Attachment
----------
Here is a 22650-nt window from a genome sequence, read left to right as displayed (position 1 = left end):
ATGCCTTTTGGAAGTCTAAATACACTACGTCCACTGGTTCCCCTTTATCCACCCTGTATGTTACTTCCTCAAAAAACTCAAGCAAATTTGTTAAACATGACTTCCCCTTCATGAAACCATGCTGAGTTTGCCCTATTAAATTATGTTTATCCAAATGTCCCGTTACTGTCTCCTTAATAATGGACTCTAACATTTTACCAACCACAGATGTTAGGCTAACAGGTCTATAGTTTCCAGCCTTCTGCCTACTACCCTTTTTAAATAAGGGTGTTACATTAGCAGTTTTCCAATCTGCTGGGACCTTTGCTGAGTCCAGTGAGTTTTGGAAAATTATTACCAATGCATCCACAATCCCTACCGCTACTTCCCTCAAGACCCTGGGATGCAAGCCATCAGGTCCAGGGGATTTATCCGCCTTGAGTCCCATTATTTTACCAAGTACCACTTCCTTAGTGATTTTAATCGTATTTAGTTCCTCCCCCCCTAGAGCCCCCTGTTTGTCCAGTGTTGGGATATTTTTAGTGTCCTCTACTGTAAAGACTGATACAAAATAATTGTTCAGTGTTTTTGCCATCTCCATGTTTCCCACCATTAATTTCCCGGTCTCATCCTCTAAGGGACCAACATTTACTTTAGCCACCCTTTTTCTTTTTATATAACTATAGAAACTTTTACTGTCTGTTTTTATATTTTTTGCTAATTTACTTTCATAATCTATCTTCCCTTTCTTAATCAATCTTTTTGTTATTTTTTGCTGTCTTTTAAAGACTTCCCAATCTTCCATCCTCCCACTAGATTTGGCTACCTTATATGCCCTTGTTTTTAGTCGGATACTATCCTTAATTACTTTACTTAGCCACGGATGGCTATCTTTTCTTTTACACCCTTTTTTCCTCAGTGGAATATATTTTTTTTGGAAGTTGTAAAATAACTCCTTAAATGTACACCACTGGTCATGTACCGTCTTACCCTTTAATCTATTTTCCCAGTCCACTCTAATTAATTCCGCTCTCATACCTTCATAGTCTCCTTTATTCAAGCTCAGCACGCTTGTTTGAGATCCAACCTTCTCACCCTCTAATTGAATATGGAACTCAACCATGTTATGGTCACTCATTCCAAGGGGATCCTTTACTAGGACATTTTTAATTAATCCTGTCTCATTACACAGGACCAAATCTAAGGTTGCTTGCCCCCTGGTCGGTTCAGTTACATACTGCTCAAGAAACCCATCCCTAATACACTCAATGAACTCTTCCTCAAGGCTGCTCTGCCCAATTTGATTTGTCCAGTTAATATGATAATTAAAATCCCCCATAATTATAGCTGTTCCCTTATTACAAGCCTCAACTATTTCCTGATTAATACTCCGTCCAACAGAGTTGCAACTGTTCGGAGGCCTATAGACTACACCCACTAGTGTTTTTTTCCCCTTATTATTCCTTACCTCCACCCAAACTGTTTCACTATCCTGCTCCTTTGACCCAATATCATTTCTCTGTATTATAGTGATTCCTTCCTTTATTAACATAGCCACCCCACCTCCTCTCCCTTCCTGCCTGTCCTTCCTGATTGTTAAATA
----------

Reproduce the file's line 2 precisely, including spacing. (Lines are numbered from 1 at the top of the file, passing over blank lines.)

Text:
ATGCCTTTTGGAAGTCTAAATACACTACGTCCACTGGTTCCCCTTTATCCACCCTGTATGTTACTTCCTCAAAAAACTCAAGCAAATTTGTTAAACATGACTTCCCCTTCATGAAACCATGCTGAGTTTGCCCTATTAAATTATGTTTATCCAAATGTCCCGTTACTGTCTCCTTAATAATGGACTCTAACATTTTACCAACCACAGATGTTAGGCTAACAGGTCTATAGTTTCCAGCCTTCTGCCTACTACCCTTTTTAAATAAGGGTGTTACATTAGCAGTTTTCCAATCTGCTGGGACCTTTGCTGAGTCCAGTGAGTTTTGGAAAATTATTACCAATGCATCCACAATCCCTACCGCTACTTCCCTCAAGACCCTGGGATGCAAGCCATCAGGTCCAGGGGATTTATCCGCCTTGAGTCCCATTATTTTACCAAGTACCACTTCCTTAGTGATTTTAATCGTATTTAGTTCCTCCCCCCCTAGAGCCCCCTGTTTGTCCAGTGTTGGGATATTTTTAGTGTCCTCTACTGTAAAGACTGATACAAAATAATTGTTCAGTGTTTTTGCCATCTCCATGTTTCCCACCATTAATTTCCCGGTCTCATCCTCTAAGGGACCAACATTTACTTTAGCCACCCTTTTTCTTTTTATATAACTATAGAAACTTTTACTGTCTGTTTTTATATTTTTTGCTAATTTACTTTCATAATCTATCTTCCCTTTCTTAATCAATCTTTTTGTTATTTTTTGCTGTCTTTTAAAGACTTCCCAATCTTCCATCCTCCCACTAGATTTGGCTACCTTATATGCCCTTGTTTTTAGTCGGATACTATCCTTAATTACTTTACTTAGCCACGGATGGCTATCTTTTCTTTTACACCCTTTTTTCCTCAGTGGAATATATTTTTTTTGGAAGTTGTAAAATAACTCCTTAAATGTACACCACTGGTCATGTACCGTCTTACCCTTTAATCTATTTTCCCAGTCCACTCTAATTAATTCCGCTCTCATACCTTCATAGTCTCCTTTATTCAAGCTCAGCACGCTTGTTTGAGATCCAACCTTCTCACCCTCTAATTGAATATGGAACTCAACCATGTTATGGTCACTCATTCCAAGGGGATCCTTTACTAGGACATTTTTAATTAATCCTGTCTCATTACACAGGACCAAATCTAAGGTTGCTTGCCCCCTGGTCGGTTCAGTTACATACTGCTCAAGAAACCCATCCCTAATACACTCAATGAACTCTTCCTCAAGGCTGCTCTGCCCAATTTGATTTGTCCAGTTAATATGATAATTAAAATCCCCCATAATTATAGCTGTTCCCTTATTACAAGCCTCAACTATTTCCTGATTAATACTCCGTCCAACAGAGTTGCAACTGTTCGGAGGCCTATAGACTACACCCACTAGTGTTTTTTTCCCCTTATTATTCCTTACCTCCACCCAAACTGTTTCACTATCCTGCTCCTTTGACCCAATATCATTTCTCTGTATTATAGTGATTCCTTCCTTTATTAACATAGCCACCCCACCTCCTCTCCCTTCCTGCCTGTCCTTCCTGATTGTTAAATA